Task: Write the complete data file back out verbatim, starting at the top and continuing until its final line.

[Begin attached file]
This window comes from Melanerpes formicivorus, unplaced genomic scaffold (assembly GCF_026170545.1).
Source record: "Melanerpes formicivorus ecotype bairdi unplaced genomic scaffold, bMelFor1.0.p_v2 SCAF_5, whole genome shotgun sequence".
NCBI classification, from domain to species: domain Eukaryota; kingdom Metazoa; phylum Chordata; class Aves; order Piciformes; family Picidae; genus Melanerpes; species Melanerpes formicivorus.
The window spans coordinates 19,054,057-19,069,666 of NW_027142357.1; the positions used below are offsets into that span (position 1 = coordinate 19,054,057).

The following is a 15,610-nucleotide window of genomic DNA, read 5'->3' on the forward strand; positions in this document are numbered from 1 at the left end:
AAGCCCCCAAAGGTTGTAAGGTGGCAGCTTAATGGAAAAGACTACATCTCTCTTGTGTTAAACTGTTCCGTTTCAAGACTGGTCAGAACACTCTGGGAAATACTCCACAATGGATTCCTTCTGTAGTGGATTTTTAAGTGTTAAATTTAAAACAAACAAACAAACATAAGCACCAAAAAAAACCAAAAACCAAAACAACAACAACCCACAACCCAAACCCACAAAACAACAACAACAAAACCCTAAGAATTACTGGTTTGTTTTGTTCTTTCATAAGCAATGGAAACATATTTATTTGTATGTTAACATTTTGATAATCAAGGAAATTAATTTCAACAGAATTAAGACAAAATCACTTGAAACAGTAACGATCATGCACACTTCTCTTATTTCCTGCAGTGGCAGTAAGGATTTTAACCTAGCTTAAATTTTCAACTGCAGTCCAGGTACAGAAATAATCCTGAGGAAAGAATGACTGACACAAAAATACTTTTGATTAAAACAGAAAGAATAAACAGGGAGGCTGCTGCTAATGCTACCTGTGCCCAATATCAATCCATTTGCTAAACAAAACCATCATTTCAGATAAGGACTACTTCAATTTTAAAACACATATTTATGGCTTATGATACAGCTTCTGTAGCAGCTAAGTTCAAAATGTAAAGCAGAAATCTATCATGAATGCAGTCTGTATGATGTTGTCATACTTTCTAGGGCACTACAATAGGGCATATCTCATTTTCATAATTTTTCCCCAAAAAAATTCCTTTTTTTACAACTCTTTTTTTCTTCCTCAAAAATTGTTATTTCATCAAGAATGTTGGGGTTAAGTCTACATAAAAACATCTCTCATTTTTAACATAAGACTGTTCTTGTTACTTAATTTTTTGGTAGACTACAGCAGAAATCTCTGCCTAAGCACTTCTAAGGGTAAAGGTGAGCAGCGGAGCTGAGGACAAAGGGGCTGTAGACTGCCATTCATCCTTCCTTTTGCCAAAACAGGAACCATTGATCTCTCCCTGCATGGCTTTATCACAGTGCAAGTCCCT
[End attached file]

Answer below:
This window comes from Melanerpes formicivorus, unplaced genomic scaffold (assembly GCF_026170545.1).
Source record: "Melanerpes formicivorus ecotype bairdi unplaced genomic scaffold, bMelFor1.0.p_v2 SCAF_5, whole genome shotgun sequence".
NCBI classification, from domain to species: domain Eukaryota; kingdom Metazoa; phylum Chordata; class Aves; order Piciformes; family Picidae; genus Melanerpes; species Melanerpes formicivorus.
The window spans coordinates 19,054,057-19,069,666 of NW_027142357.1; the positions used below are offsets into that span (position 1 = coordinate 19,054,057).

The following is a 15,610-nucleotide window of genomic DNA, read 5'->3' on the forward strand; positions in this document are numbered from 1 at the left end:
AAGCCCCCAAAGGTTGTAAGGTGGCAGCTTAATGGAAAAGACTACATCTCTCTTGTGTTAAACTGTTCCGTTTCAAGACTGGTCAGAACACTCTGGGAAATACTCCACAATGGATTCCTTCTGTAGTGGATTTTTAAGTGTTAAATTTAAAACAAACAAACAAACATAAGCACCAAAAAAAACCAAAAACCAAAACAACAACAACCCACAACCCAAACCCACAAAACAACAACAACAAAACCCTAAGAATTACTGGTTTGTTTTGTTCTTTCATAAGCAATGGAAACATATTTATTTGTATGTTAACATTTTGATAATCAAGGAAATTAATTTCAACAGAATTAAGACAAAATCACTTGAAACAGTAACGATCATGCACACTTCTCTTATTTCCTGCAGTGGCAGTAAGGATTTTAACCTAGCTTAAATTTTCAACTGCAGTCCAGGTACAGAAATAATCCTGAGGAAAGAATGACTGACACAAAAATACTTTTGATTAAAACAGAAAGAATAAACAGGGAGGCTGCTGCTAATGCTACCTGTGCCCAATATCAATCCATTTGCTAAACAAAACCATCATTTCAGATAAGGACTACTTCAATTTTAAAACACATATTTATGGCTTATGATACAGCTTCTGTAGCAGCTAAGTTCAAAATGTAAAGCAGAAATCTATCATGAATGCAGTCTGTATGATGTTGTCATACTTTCTAGGGCACTACAATAGGGCATATCTCATTTTCATAATTTTTCCCCAAAAAAATTCCTTTTTTTACAACTCTTTTTTTCTTCCTCAAAAATTGTTATTTCATCAAGAATGTTGGGGTTAAGTCTACATAAAAACATCTCTCATTTTTAACATAAGACTGTTCTTGTTACTTAATTTTTTGGTAGACTACAGCAGAAATCTCTGCCTAAGCACTTCTAAGGGTAAAGGTGAGCAGCGGAGCTGAGGACAAAGGGGCTGTAGACTGCCATTCATCCTTCCTTTTGCCAAAACAGGAACCATTGATCTCTCCCTGCATGGCTTTATCACAGTGCAAGTCCCT